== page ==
As is common, the Metropolitan Police in response to Mr. Dali’s civil claim adopted their preferred strategy of attrition warfare.
The employed strategy consists of a variety of tactics:
Don’t comply with the protocol
At the commencement of a claim, both parties are obliged to comply with the Civil Procedure Rules and in particular, the Pre Action Protocol.
The protocols outline the steps that parties should take to seek information from, and to provide information to, each other prior to commencing Court proceedings. The purpose of the protocols is to encourage early exchange of relevant information and early settlement without the need for litigation.
There is no specific protocol for Actions Against the Police but most practitioners adopt the Personal Injury Protocol.
The protocol usually commences when a letter of claim is sent. This will contain a summary of the facts, stating why the Defendant is liable and the nature and extent of the loss claimed.
In response, the Defendant is expected to acknowledge the letter of claim within 21 days and then within the next 3 months, respond and confirm if liability is admitted or denied. If the Defendant denies liability, their version of events should be supplied and they should disclose documents in their possession material to the claim.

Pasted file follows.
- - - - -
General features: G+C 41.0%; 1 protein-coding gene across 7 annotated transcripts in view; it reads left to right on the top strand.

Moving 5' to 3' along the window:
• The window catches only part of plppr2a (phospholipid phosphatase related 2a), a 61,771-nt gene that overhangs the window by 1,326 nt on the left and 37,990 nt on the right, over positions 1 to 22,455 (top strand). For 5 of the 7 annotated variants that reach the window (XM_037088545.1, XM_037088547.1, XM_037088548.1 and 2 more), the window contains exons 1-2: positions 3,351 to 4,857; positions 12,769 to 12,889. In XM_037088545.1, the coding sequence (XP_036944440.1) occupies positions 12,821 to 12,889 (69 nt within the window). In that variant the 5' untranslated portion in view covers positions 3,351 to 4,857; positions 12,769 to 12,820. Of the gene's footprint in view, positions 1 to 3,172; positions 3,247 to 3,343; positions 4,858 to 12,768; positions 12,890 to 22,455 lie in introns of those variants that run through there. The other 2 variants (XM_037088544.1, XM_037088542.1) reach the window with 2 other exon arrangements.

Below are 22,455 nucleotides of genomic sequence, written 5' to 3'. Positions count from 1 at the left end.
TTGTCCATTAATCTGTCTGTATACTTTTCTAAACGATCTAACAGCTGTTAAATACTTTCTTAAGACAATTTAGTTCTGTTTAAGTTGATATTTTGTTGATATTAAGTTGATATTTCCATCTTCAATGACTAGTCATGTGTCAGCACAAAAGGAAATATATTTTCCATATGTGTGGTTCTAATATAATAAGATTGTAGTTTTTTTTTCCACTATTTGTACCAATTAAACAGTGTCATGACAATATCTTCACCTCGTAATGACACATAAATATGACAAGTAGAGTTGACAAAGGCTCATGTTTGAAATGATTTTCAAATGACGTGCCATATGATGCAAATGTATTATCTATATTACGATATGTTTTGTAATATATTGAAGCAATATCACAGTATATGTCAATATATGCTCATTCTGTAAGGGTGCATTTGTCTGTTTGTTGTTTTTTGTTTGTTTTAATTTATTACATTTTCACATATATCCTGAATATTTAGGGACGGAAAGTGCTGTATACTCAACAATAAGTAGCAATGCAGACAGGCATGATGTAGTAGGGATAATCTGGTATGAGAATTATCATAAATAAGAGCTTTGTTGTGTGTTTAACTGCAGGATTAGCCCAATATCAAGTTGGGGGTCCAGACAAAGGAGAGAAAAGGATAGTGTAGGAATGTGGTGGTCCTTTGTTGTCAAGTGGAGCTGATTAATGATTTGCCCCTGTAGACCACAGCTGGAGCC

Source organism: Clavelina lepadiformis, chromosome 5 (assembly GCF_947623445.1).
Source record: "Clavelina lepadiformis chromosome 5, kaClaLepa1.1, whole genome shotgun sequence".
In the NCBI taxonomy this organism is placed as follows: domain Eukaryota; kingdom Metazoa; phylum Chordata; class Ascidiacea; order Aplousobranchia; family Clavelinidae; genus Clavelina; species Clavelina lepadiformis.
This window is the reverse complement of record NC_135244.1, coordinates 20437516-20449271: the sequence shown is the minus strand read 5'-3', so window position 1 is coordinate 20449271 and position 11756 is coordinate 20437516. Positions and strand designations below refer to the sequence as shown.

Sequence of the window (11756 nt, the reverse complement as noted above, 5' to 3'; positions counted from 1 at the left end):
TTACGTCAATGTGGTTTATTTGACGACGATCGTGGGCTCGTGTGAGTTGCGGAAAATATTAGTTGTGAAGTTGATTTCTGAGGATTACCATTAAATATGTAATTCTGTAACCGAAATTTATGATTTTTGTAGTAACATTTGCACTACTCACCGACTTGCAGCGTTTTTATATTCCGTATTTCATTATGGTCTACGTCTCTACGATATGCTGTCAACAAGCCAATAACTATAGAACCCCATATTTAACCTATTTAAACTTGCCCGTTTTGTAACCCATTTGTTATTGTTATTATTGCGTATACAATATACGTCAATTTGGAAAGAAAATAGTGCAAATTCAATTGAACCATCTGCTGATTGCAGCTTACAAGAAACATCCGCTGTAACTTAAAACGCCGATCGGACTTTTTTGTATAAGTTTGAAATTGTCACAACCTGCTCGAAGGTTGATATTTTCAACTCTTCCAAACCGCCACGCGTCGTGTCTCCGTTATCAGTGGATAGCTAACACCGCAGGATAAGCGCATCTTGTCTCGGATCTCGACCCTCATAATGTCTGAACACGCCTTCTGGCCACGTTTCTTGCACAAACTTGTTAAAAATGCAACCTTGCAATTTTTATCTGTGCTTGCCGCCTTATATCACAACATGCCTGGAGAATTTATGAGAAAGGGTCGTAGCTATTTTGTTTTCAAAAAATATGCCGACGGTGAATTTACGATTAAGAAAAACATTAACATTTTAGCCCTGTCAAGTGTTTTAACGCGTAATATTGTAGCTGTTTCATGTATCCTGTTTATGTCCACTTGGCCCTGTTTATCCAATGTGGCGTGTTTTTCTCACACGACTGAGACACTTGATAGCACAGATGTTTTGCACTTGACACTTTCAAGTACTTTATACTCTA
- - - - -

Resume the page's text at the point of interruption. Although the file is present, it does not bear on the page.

In Mr Dali’s case (after I had taken full instructions and gathered what documentation I could), a letter of claim was sent. Notwithstanding the protocol, the Defendant failed to acknowledge the letter of claim within 21 days despite the letter having been received by the Met’s Legal Department. After several prompts, we finally received a written acknowledgement 2 months later in which the Defendant advised that they expected (per the Personal Injury protocol) to respond within 3 months.
Needless to say, the Defendant failed to confirm its liability position and/or provide disclosure within that time period.